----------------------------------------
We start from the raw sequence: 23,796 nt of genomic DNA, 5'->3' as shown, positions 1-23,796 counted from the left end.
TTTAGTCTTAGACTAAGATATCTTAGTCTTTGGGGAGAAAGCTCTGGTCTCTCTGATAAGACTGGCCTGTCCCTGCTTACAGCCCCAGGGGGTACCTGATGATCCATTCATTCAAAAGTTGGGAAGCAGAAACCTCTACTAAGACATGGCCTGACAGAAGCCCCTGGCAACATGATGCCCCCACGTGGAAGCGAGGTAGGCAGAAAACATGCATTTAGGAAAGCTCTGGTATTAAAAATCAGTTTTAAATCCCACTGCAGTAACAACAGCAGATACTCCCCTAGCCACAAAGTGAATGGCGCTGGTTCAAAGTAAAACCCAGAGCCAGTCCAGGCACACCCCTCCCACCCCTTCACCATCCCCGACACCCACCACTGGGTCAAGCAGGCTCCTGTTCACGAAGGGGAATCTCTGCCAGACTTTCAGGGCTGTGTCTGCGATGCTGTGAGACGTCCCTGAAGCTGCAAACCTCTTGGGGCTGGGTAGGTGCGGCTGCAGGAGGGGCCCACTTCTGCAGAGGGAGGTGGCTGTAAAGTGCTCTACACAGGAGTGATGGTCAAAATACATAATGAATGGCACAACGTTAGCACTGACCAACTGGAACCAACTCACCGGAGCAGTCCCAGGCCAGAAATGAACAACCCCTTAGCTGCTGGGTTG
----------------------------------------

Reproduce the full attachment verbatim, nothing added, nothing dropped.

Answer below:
We start from the raw sequence: 23,796 nt of genomic DNA, 5'->3' as shown, positions 1-23,796 counted from the left end.
TTTAGTCTTAGACTAAGATATCTTAGTCTTTGGGGAGAAAGCTCTGGTCTCTCTGATAAGACTGGCCTGTCCCTGCTTACAGCCCCAGGGGGTACCTGATGATCCATTCATTCAAAAGTTGGGAAGCAGAAACCTCTACTAAGACATGGCCTGACAGAAGCCCCTGGCAACATGATGCCCCCACGTGGAAGCGAGGTAGGCAGAAAACATGCATTTAGGAAAGCTCTGGTATTAAAAATCAGTTTTAAATCCCACTGCAGTAACAACAGCAGATACTCCCCTAGCCACAAAGTGAATGGCGCTGGTTCAAAGTAAAACCCAGAGCCAGTCCAGGCACACCCCTCCCACCCCTTCACCATCCCCGACACCCACCACTGGGTCAAGCAGGCTCCTGTTCACGAAGGGGAATCTCTGCCAGACTTTCAGGGCTGTGTCTGCGATGCTGTGAGACGTCCCTGAAGCTGCAAACCTCTTGGGGCTGGGTAGGTGCGGCTGCAGGAGGGGCCCACTTCTGCAGAGGGAGGTGGCTGTAAAGTGCTCTACACAGGAGTGATGGTCAAAATACATAATGAATGGCACAACGTTAGCACTGACCAACTGGAACCAACTCACCGGAGCAGTCCCAGGCCAGAAATGAACAACCCCTTAGCTGCTGGGTTG